Until 4 year-old Robert Charles forced the introduction, I had no idea just who or what the Backyardigans were. But as I’ve said before, the Nana learning curve is steep. I had to climb hard and learn fast. Do you know who they are? I’d love to hear about what you readers have had to learn for your grandchildren.
As I found out, Backyardigans are just one more set of peace-loving, gentle natured cartoon characters, beloved by many preschoolers, including my darling grandson. They include a moose named Tyrone, a hippo named Tasha, Pablo the penguin, Uniqua and Austin, creatures whose species eludes me. I was never good at science.
I absolutely adore this little guy. He is almost a clone of his father, my son, both physically and emotionally (translation: gorgeous and challenging).
After Robert goes home, I follow his long established, clandestine route through my house. I turn out all the back bedroom nightstand lights (on the little brass tap-tap-tap switches), turn on the daylight sensor front porch light switch, reset my dishwasher to “normal wash” from his preferred “pots and pans” and “air dry” cycles, turn off his four favorite outdoor hoses, and once again mute the sound on my computer. We rarely catch him in the act but when we do he is nonplused, like a meter reader just doing his job.
Recently, the mysterious disappearance of his sister’s Princess Barbie was solved by the plumber who came to unstop the toilet in the children’s bathroom. After visiting his aunt and uncle on the other side of the state, a small palm frond was removed from their toilet by another expensive plumber.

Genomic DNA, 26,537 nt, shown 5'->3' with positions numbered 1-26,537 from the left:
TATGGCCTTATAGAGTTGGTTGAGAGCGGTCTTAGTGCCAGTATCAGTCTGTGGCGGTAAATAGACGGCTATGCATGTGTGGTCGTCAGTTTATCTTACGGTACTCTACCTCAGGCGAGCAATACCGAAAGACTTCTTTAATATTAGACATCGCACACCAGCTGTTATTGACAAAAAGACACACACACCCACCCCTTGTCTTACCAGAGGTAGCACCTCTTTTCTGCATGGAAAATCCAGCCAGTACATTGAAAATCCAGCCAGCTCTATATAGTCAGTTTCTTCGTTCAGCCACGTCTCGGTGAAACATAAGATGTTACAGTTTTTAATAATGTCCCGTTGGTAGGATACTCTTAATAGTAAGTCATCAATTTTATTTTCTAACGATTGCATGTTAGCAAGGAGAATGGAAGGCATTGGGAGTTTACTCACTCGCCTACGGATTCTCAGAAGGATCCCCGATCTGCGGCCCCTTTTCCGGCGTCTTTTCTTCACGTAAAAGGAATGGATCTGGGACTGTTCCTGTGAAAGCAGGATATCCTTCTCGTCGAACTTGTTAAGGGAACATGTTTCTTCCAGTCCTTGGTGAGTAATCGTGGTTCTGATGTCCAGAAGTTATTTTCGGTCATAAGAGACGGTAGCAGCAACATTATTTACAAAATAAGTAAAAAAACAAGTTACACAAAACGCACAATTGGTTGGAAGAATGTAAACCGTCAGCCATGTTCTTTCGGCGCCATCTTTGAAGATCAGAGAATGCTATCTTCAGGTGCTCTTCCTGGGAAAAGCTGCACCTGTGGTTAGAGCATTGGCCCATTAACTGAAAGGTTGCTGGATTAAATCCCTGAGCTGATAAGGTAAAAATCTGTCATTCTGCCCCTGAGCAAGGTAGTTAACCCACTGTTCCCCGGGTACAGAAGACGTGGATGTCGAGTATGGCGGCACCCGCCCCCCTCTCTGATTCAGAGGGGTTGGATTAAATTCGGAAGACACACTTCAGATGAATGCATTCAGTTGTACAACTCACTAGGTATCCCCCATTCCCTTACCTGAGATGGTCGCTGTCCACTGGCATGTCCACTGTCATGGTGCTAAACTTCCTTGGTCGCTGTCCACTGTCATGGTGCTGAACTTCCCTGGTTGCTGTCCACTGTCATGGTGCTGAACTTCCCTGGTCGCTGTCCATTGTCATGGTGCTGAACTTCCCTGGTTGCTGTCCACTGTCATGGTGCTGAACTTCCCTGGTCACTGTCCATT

Sometimes, if I am very tired, my mind wanders and I wonder just what I am going to do with Ryan Andrew. But there are signs that Robert is maturing, i.e. we no longer have to dump the dog food from the water dish after he has been at Nana’s.
Much as I long to dress him in button-on-suits and lace collars, he is his own little man and he does not wear such clothes. Even with the strong encouragement and approval of both his father and mother, he has turned up his little turned up nose to all such suggestions that he wear heirloom style clothing. Robert’s year round standard garb is a tee shirt, “short sleeve pants” and no shoes, except when he goes to preschool where both shoes and a uniform golf shirt are required. The shoes go on and off in the school parking lot.
Nothing makes him happier than for me to acquiesce to his perpetual plea, “Make me a shoowrt, Nana.” He has oodles of character shirts, including Disney, Spiderman, Autobot, Curious George, Diego and others. Still, has asks for more. So I sew, he hugs and I melt. I take some comfort in the fact that it saves me time, as few things are quicker than embroidering a kiddie tee shirt. But the real comfort is that I know Robert loves me and that he knows I love him, as evidenced by shirts and hugs and kisses.
I would so love to hear from readers about what you sew for your grandchildren. Am I the only Nana sewing unlovely tee shirts?